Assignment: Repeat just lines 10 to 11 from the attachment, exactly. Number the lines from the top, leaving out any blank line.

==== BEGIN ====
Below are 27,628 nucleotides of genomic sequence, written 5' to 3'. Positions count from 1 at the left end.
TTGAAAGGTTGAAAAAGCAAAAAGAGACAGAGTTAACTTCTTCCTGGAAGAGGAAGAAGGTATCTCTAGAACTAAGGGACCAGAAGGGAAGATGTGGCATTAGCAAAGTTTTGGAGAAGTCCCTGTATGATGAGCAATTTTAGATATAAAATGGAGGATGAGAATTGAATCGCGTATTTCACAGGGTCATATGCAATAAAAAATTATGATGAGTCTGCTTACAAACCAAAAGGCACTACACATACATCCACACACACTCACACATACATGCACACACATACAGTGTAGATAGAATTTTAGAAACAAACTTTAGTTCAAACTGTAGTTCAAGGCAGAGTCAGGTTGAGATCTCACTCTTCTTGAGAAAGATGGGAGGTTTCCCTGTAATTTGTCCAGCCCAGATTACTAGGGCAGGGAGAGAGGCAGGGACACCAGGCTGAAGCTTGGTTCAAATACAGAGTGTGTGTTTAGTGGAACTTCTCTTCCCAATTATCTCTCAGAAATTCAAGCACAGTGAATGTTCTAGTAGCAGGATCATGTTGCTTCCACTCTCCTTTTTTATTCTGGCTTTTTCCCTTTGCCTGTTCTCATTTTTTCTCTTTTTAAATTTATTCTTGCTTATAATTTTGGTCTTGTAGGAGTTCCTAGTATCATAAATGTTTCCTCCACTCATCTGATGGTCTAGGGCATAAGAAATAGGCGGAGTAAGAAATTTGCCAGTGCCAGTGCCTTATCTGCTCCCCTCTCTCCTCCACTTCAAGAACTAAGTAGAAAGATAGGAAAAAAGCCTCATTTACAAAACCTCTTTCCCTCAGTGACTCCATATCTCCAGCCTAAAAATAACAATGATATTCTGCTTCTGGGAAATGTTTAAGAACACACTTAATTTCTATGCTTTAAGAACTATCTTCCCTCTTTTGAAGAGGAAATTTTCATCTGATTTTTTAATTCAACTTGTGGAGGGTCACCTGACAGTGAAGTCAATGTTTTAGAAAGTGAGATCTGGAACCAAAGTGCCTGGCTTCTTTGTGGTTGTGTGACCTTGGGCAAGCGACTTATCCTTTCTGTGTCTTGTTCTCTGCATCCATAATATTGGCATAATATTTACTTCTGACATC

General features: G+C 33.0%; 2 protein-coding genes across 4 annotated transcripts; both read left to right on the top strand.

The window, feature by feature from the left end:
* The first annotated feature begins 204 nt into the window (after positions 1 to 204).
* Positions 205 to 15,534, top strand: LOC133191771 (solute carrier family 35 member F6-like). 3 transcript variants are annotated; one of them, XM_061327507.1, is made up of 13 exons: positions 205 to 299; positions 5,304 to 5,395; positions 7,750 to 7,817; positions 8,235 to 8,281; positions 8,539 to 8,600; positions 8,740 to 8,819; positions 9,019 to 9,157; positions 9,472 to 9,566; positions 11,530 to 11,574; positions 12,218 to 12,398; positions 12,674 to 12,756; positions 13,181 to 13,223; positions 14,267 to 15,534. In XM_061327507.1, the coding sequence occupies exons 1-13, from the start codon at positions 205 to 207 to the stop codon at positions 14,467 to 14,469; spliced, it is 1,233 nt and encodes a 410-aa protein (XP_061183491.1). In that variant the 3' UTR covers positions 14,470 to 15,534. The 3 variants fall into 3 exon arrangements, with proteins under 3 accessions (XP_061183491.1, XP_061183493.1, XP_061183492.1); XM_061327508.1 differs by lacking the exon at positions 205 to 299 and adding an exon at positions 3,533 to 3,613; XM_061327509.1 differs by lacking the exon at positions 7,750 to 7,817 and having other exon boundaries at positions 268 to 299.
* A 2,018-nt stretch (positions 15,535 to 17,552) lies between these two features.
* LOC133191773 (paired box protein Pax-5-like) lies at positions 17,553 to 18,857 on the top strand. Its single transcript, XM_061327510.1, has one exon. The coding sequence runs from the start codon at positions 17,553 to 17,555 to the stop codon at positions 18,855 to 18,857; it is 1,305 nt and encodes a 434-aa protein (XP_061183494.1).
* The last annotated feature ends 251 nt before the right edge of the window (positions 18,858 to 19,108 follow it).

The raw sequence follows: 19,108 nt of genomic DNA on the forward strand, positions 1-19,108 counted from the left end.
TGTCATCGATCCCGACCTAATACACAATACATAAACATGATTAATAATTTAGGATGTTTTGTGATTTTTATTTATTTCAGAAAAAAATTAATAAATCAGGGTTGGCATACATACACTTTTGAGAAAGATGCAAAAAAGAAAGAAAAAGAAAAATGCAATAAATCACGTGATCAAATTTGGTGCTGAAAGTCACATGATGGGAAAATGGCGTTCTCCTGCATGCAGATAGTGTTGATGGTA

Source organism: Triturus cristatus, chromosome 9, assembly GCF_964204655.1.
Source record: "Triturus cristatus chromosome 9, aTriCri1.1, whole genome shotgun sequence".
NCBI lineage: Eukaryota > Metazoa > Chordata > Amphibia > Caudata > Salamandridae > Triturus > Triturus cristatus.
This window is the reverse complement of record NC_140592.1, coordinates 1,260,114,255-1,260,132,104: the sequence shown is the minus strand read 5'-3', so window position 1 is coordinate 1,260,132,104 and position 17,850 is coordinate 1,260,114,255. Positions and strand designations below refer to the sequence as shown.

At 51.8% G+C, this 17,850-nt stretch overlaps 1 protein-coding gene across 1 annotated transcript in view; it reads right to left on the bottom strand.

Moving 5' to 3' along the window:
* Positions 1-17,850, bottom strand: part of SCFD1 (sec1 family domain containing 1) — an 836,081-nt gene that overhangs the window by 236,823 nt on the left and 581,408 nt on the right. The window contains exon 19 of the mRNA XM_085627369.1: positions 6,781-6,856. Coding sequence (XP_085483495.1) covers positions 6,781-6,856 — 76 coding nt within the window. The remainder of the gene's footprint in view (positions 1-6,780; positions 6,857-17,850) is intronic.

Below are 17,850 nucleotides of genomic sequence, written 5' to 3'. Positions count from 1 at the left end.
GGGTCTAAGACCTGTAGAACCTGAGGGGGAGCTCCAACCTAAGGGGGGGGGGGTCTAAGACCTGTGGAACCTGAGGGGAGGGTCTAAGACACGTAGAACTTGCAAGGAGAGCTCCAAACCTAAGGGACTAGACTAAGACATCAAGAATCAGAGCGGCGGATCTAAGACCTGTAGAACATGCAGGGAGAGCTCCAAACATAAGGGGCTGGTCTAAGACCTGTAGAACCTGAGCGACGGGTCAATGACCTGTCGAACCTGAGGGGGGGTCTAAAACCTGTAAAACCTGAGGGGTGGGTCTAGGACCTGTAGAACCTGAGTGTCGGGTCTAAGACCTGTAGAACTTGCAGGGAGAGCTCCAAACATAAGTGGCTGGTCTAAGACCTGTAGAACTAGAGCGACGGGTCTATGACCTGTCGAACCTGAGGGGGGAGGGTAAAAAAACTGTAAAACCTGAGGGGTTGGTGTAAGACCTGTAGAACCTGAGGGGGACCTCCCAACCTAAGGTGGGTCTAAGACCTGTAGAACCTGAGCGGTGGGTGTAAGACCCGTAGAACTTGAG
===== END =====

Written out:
The raw sequence follows: 19,108 nt of genomic DNA on the forward strand, positions 1-19,108 counted from the left end.
TGTCATCGATCCCGACCTAATACACAATACATAAACATGATTAATAATTTAGGATGTTTTGTGATTTTTATTTATTTCAGAAAAAAATTAATAAATCAGGGTTGGCATACATACACTTTTGAGAAAGATGCAAAAAAGAAAGAAAAAGAAAAATGCAATAAATCACGTGATCAAATTTGGTGCTGAAAGTCACATGATGGGAAAATGGCGTTCTCCTGCATGCAGATAGTGTTGATGGTA